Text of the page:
This blog is sponsored by ChicagoNow, a collection of bloggers who write about everything from quilting and parenting to baseball and cosplay. We have community managers, who guide, cheer, teach and answer so many questions that they must feel like parents of toddlers.
Every now and again we do something collectively. Today a group of us, inspired by Mary Tyler Mom, are writing a “Letter to a New Mom” for Mother’s Day. In her words: “Basically, my idea is that any blogger can write their wish, advice, support, humorous foreshadowing, etc., of what a new mom should know as she enters this role.”
You can find all of our responses here: This is my letter.
I’ll be honest. Being a mom didn’t come naturally to me. Especially in the first four months of my daughter’s life, motherhood was terrifying and excruciatingly hard. It was not pink roses and sunshine. I had postpartum depression, which was an opaque lens that made everything muddled and gray. I felt almost no joy those first four months, only dread and anxiety.
Around four months, though, the meds my doc prescribed had kicked in and I had a life-changing moment. My daughter spit up about four ounces of milk, all over my husband, the cat, and the floor. Like most of what happened in those early months, this caused me huge alarm. We were failing at the most basic job of parenting: feeding.
I took the baby so my husband could clean up himself, the cat and the floor and took my daughter downstairs to the changing table. I got her drenched clothes off and began to wipe her face and chubby little body with a warm wash cloth. As I rubbed the cloth down her tummy, she laughed.
Somehow that sound cut right through the dread. I rubbed the cloth down her tummy again. She chuckled again. I hollered for my husband and showed him the magic trick.
I still struggled, but that laugh changed my life. It reminds me of the two pieces of advice I got about parenting that I want to share with you, one from my mother-in-law and the other from a friend. Have fun and say “yes” whenever you can.
My daughter didn’t really like baths until she was six or seven months old. She and I finally got the hang of it though, and I bathed her in the morning just before her morning nap. She loved being naked after a warm bath. Reveled in it. So, one morning I decided to just let her nap naked. The warm sun was streaming in and she was happy as a clam.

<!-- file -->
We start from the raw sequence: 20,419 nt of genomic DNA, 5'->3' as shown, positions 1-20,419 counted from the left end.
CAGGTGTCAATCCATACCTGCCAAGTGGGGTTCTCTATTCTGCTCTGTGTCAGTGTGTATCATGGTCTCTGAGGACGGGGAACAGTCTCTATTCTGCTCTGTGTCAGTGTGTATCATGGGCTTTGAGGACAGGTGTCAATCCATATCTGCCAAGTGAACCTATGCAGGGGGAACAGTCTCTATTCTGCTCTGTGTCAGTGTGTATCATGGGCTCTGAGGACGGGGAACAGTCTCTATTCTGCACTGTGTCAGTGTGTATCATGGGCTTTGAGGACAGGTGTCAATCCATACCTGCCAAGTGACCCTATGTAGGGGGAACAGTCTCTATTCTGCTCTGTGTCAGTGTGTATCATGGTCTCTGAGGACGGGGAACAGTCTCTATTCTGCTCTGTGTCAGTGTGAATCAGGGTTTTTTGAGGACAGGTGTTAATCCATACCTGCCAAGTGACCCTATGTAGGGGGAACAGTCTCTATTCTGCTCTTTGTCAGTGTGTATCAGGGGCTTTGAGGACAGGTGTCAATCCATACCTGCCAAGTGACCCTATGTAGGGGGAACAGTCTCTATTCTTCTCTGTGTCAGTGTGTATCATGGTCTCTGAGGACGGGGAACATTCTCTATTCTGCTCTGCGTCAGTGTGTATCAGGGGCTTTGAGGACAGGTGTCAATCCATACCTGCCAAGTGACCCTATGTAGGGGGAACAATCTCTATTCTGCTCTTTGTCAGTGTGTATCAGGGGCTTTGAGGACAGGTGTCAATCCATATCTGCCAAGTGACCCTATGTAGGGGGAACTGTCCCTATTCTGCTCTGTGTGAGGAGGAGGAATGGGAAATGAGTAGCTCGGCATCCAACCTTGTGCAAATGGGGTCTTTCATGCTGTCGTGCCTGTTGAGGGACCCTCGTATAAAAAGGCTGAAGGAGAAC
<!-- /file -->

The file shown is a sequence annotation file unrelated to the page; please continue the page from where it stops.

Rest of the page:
I went upstairs to work and an hour later heard the gurgling, giggling sound of a baby waking up. She always woke up happy, but that day she was ecstatic. I could hear the high pitched oohs and ahs and had to see what the excitement was all about.
When I walked into the bright little room I saw her sitting in the crib squeezing poop through her little fists. She had already painted the walls and her crib was smeared with it. She was delighted.
I was chagrined, but I’m proud to say that I laughed. Her delight and wonder were contagious. I gagged my way through cleaning up both baby and room and knew that she and I were going to make it.
We lived in Alaska for the first 13 years of my daughter’s life. One reality of Anchorage is that summer nights never get really dark. At 9 p.m. daylight is broad. At 1 a.m. it’s dusky. Most of us stay up late because sleep is elusive. You’ll see kids outside playing at 11 p.m. in the summers.
One night we put our three-year-old to bed at 9 p.m. or so. When I came into her room at midnight she was lying there, quiet as a mouse, eyes open wide. She always had three pacifiers: one in her mouth and one in each hand. She was so excited to see me that all three went flying.
I said, “So, you can’t sleep?”
She said, “No, it’s too bright.” Big eyes, slight pout.
I said, “Do you want some ice cream?”
That wasn’t what she expected me to say. Honestly, it wasn’t what I expected me to say. Her eyes got even wider and she started flapping. Even when she was five months old she has flapped her arms when she’s excited.
We were sitting at the kitchen table with bowls of ice cream when my husband came inside from working in the yard. (Yeah, at midnight. That’s how Alaskans roll.)
He said, surprised, “What are you doing?”
My daughter said, “I couldn’t sleep so mama gave me ice cream.”
He looked at me and said, “Of course you did.”
He sighed and joined us.
Having a child is the hardest thing I’ve ever done in my life because it’s the most important thing I’ve ever done in my life. There’s plenty in life that matters, but when you bring a child into the world that’s got to be at the top of the list. I felt the burden of doing it right heavily on my shoulders. I felt the fear that love brings with it. I fought through the postpartum depression.
But I’ve also had more fun than I could have imagined and I’ve said “yes” as often as I can. This is a journey that you’re up to. In the words of R.E.M., “With the brilliance (brilliance) / and the light (light) / with the sting (sting) / and the hide (hide) / and the road ahead of you. / I cannot tell a lie / It’s not all cherry pie / But it’s all there waiting for you / Yeah you”
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